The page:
Widows Empowering Widows in Dumas

By Kim Dishongh

Lydia Davis’ husband died in 2013, and she struggled to make it through the days, weeks and months without him.

“There was no outreach out there that I could pull from and after being married for 50 years I was just totally devastated,” said Davis, who lives in Dumas. “I didn’t know what to do.”

She tried to keep busy, but evenings were a challenge. For three years, she came home from work and cut all the grass from her lawn each day instead of going inside to the quiet and loneliness.

“It came to me that I needed to start something for other people,” she said.

In November 2013, she started hosting dinners at a church, inviting people, mostly women, to just come and eat together and spend time consoling one another and enjoying companionship.

In 2017, she opened the doors to the nonprofit, Widows Empowering Widows and Reaching Others. It was formed as a support group for other widows who needed an outlet while helping others. One of their goals was to provide grief counseling through quilting projects and community service.

A year later, she bought a long-arm quilting machine and set out to use it to raise money for the organization. The money, she hopes, will allow for more service to the community.

Over the summer, between May and August, the organization offered keyboarding lessons for children.

“I’m interested in music, and we need music in our community, like anything else,” said Davis, who through the organization, bought several keyboards and headsets for the classes. “We need musicians in our churches, and we need children to learn music.”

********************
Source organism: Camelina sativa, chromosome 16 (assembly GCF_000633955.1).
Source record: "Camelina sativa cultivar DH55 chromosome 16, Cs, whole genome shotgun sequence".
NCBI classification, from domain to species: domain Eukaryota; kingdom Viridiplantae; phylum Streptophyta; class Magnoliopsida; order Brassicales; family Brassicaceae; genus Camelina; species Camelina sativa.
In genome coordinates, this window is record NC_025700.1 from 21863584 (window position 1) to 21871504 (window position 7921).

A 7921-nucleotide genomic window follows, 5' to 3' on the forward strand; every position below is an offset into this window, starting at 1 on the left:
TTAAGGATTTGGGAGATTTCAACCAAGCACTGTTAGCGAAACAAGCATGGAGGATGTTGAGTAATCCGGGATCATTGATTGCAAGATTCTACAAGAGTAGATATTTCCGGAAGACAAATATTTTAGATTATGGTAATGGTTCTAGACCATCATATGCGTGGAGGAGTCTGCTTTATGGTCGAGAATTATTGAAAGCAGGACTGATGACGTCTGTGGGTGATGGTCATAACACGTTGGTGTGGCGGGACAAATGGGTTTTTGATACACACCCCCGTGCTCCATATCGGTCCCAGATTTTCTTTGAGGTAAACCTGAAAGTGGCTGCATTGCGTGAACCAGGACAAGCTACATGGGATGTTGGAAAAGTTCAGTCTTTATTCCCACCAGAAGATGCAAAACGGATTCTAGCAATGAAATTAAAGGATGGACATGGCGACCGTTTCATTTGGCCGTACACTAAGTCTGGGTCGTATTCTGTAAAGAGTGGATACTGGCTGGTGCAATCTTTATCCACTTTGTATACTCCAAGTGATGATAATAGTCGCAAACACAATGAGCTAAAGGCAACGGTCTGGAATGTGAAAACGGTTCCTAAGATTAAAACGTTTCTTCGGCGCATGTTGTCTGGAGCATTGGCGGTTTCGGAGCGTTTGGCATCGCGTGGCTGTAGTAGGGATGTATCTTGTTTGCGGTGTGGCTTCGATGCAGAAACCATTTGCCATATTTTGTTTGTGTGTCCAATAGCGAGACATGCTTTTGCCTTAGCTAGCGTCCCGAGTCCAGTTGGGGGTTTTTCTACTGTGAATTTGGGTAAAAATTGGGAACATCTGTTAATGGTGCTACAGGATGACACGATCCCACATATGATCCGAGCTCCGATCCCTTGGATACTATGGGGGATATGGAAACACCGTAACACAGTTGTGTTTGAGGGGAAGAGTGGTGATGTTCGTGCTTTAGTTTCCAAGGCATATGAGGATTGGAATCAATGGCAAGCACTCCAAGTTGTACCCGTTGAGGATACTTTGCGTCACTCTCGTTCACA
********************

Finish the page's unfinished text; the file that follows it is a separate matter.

Her son, she recalled, took piano lessons and easily used that skill to play the saxophone. There is also some strong research linking music skills and brain development and academic skills.

“I taught them the basics so they can start trying to put together the keys so they can make a melody,” she said.

The Widows Empowering Widows and Reaching Others quilting circle meets on Monday, Tuesday, and Wednesday each week, with four or five regulars gathering to keep each other company and to create quilts in a multitude of colors and patterns.

“We make them, and we sell them and we put the money back in the treasury,” she said. “This is the money we’re going to use to help the widows and unfortunate people.”

The widows in the quilting circle learn from one another, none of them were master quilters before joining this circle. Davis has brought in people to teach them, as well.

“They’re all beautiful when they’re done,” said Erma Evans, who has been part of the circle since its inception. “I come up here and be with these ladies. I enjoy piecing the quilts, and I enjoy the company.”

Shirley Thrash was later in joining, but she brings the skills she gained from sewing clothing for herself and her children as they grew.

“I was still working and didn’t come as often as I should have. I travel a lot. but I’m down here when I can, said Thrash. “I did a lot of stitching with my mom while she was here. I’m trying to relearn it now. There were a lot of things I forgot.”

The time they spend together, making comforting, warm quilts for others, brings warmth and comfort to them as well. “We just sit here, and we talk… it’s really a lot of fun,” Davis said. “It’s really enjoyable.”

Davis hopes to expand the organization into the building next door and create an area in the Widows Empowering Widows building where widows — or others — can teach children’s music lessons and offer some mentoring and homework help as well.

“We want to empower widows to reach out and do things for other folks,” said Davis. “That’s my whole goal, to help this community. We want to come together and draw ideas and feel good about what we’re doing in life. This is what I really want to see happen in this town.”